15.outline.abnormal.lsu.f.09 - CHAPTER FIFTEEN COGNITIVE...

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CHAPTER FIFTEEN COGNITIVE DISORDERS I. Delirium A. Delirium – impaired consciousness and cognition that develops somewhat rapidly over the course of several hours or days. - Appear confused, disoriented, out of touch with their surrounding, have difficulty focusing and sustaining attention, and show marked impairments in memory and language. B. About 10% to 30% of persons in acute care facilities, such as emergency rooms, are believed to suffer from delirium. It is most prevalent among older adults, people undergoing medical procedures, cancer patients, and persons with AIDS. - 44% of persons with dementia suffer at least one episode of delirium. - Delirium subsides quickly, with full recovery expected within several weeks. - However, some continue to have problems and may lapse into coma or die. C. Medical conditions linked with delirium include drug intoxication, poisons, withdrawal from drugs (e.g., alcohol, sedative, hypnotic, or anxiolytic drugs), infections, head injury, and several forms of brain trauma. The DSM-IV-TR recognizes several causes of delirium among its subtypes. 1. Delirium due to a general medical condition – disturbance of consciousness and a change in cognitive abilities (e.g., language, memory) occurring over a short period of time; resulting from a general medical condition 2. Other subtypes include substance-induced delirium , delirium due to multiple etiologies , and delirium not otherwise specified . The latter two categories indicate the complex nature of delirium. 3. Delirium is common in the elderly as a consequence of improper use of medications. Can also be experienced by children who have high fevers or who are taking certain kinds of medications. 4. Age itself is an important factor in delirium, with older adults being more susceptible to developing delirium as a result of mild infection or medication changes compared to younger persons. 5. Sleep deprivation, immobility, and excessive stress can also cause delirium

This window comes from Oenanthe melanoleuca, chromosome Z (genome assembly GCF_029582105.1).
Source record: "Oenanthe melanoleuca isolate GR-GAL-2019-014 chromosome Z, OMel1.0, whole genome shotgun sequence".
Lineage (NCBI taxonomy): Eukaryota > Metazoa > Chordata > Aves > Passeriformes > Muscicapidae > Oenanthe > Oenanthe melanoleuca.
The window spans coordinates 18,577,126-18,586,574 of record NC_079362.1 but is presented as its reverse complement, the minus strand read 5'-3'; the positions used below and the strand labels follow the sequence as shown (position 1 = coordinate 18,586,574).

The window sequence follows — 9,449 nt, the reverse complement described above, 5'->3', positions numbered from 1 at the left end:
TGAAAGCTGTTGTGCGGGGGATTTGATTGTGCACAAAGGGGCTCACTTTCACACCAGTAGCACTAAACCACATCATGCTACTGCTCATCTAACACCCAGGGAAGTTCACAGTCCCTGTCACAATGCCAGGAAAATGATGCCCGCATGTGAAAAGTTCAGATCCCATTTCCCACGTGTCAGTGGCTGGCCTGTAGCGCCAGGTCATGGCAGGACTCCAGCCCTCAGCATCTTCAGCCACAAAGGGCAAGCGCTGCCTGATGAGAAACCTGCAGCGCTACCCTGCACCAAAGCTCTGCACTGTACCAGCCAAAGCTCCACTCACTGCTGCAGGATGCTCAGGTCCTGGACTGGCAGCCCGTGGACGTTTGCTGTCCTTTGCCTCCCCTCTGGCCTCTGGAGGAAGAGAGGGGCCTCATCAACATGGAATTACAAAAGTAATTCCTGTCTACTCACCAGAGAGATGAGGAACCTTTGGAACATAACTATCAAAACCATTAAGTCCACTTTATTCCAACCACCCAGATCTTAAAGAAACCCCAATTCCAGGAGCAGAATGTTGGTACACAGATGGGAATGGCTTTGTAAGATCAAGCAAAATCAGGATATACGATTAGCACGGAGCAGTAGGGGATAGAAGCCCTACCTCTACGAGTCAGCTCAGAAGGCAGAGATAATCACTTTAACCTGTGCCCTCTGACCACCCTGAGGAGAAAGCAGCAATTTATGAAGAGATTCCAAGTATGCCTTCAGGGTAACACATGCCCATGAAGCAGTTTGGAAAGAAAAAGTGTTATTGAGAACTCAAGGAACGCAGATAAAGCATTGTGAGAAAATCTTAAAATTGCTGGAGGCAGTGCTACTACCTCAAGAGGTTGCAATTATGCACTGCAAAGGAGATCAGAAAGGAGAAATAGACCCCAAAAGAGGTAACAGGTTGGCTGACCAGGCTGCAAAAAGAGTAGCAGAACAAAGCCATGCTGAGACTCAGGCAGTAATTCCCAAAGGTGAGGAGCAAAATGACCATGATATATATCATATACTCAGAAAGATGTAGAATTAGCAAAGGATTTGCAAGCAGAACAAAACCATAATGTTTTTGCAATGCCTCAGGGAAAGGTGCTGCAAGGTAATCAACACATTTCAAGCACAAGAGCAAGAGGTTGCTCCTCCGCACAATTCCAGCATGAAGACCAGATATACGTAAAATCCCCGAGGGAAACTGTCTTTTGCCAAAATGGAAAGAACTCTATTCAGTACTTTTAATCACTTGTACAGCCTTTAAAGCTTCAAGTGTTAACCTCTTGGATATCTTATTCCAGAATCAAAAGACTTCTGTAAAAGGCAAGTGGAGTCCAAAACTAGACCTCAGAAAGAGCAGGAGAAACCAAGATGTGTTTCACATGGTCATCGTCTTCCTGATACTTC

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D. Treatment for delirium usually involves attention to precipitating medical problems. For example, delirium brought on by withdrawal from alcohol or other drugs is usually treated with benzodiazepines. 1. The antipsychotic drug Haloperidol is prescribed for persons in acute delirium. 2. Psychosocial interventions include reassurance in dealing with agitation, anxiety, and hallucinations related to delirium. Aimed at helping person cope and manage disruptions caused by delirium until medical causes are identified and addressed. E. Prevention is most successful in persons who are susceptible to delirium, and may include efforts geared toward proper medical care for illnesses and therapeutic drug monitoring. II.
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This note was uploaded on 04/12/2010 for the course PSYC 3082 taught by Professor Knapp during the Spring '09 term at LSU.

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15.outline.abnormal.lsu.f.09 - CHAPTER FIFTEEN COGNITIVE...

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